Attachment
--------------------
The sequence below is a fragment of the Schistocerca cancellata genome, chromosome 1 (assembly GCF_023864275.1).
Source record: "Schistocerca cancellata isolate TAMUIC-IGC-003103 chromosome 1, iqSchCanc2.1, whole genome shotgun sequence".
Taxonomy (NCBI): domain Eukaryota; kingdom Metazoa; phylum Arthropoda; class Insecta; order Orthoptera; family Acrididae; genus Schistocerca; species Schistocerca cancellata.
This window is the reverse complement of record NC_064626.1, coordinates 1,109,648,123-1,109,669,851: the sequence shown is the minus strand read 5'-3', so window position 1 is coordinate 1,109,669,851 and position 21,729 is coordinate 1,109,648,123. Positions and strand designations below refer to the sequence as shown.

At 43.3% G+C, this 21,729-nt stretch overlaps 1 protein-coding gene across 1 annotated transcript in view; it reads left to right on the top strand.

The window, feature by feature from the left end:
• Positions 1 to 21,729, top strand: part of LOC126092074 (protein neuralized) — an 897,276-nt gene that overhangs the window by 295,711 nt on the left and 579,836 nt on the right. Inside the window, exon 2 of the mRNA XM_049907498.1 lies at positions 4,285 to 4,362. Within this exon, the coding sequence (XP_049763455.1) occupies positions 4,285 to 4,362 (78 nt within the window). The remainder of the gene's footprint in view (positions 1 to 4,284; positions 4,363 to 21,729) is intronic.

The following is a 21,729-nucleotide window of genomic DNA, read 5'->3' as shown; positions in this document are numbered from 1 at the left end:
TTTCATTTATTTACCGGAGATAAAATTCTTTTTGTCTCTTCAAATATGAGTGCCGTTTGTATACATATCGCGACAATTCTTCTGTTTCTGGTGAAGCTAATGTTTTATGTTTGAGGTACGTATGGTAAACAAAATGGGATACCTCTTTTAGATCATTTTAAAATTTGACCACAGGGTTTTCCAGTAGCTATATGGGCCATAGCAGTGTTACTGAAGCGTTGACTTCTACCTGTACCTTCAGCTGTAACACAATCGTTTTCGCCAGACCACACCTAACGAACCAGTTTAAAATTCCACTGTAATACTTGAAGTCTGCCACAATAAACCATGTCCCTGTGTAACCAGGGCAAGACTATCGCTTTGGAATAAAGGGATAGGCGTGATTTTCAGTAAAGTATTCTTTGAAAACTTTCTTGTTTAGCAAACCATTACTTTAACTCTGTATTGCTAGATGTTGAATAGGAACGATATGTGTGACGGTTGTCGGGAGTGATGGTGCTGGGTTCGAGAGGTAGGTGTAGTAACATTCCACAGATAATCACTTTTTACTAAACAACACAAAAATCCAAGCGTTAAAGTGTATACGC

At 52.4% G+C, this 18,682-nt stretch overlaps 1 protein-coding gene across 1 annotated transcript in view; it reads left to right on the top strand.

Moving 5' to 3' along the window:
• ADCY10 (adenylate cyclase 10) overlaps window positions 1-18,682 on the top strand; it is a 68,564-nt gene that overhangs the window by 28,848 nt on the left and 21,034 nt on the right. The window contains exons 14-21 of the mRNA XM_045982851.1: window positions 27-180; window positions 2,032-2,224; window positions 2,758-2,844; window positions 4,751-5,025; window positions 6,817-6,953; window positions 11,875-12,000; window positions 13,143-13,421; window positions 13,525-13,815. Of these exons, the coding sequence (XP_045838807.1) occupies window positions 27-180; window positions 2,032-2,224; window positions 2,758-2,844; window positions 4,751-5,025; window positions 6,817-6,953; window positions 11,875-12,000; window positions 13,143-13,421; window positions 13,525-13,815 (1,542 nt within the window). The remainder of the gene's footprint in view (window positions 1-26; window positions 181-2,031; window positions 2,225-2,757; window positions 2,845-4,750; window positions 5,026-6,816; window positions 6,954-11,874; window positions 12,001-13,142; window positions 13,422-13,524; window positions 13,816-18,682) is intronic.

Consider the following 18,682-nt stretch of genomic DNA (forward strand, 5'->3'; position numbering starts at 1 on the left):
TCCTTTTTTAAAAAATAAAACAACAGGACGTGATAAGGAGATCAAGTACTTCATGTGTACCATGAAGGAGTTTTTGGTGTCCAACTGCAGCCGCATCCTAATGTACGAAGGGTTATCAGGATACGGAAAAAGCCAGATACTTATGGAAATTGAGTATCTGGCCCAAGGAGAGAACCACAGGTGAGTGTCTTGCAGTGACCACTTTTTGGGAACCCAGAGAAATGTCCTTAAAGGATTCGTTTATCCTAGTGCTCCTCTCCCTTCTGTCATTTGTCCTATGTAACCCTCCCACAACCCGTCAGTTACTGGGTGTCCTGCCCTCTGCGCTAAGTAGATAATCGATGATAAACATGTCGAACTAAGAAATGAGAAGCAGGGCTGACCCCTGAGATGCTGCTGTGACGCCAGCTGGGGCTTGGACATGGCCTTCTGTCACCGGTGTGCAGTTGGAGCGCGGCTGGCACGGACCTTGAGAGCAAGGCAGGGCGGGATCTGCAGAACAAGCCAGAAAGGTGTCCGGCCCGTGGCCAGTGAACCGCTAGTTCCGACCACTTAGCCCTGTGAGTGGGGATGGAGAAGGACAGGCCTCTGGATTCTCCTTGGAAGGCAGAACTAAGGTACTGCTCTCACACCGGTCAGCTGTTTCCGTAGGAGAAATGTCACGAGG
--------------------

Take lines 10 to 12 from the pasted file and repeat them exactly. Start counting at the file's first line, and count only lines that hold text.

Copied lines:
At 52.4% G+C, this 18,682-nt stretch overlaps 1 protein-coding gene across 1 annotated transcript in view; it reads left to right on the top strand.

Moving 5' to 3' along the window:
• ADCY10 (adenylate cyclase 10) overlaps window positions 1-18,682 on the top strand; it is a 68,564-nt gene that overhangs the window by 28,848 nt on the left and 21,034 nt on the right. The window contains exons 14-21 of the mRNA XM_045982851.1: window positions 27-180; window positions 2,032-2,224; window positions 2,758-2,844; window positions 4,751-5,025; window positions 6,817-6,953; window positions 11,875-12,000; window positions 13,143-13,421; window positions 13,525-13,815. Of these exons, the coding sequence (XP_045838807.1) occupies window positions 27-180; window positions 2,032-2,224; window positions 2,758-2,844; window positions 4,751-5,025; window positions 6,817-6,953; window positions 11,875-12,000; window positions 13,143-13,421; window positions 13,525-13,815 (1,542 nt within the window). The remainder of the gene's footprint in view (window positions 1-26; window positions 181-2,031; window positions 2,225-2,757; window positions 2,845-4,750; window positions 5,026-6,816; window positions 6,954-11,874; window positions 12,001-13,142; window positions 13,422-13,524; window positions 13,816-18,682) is intronic.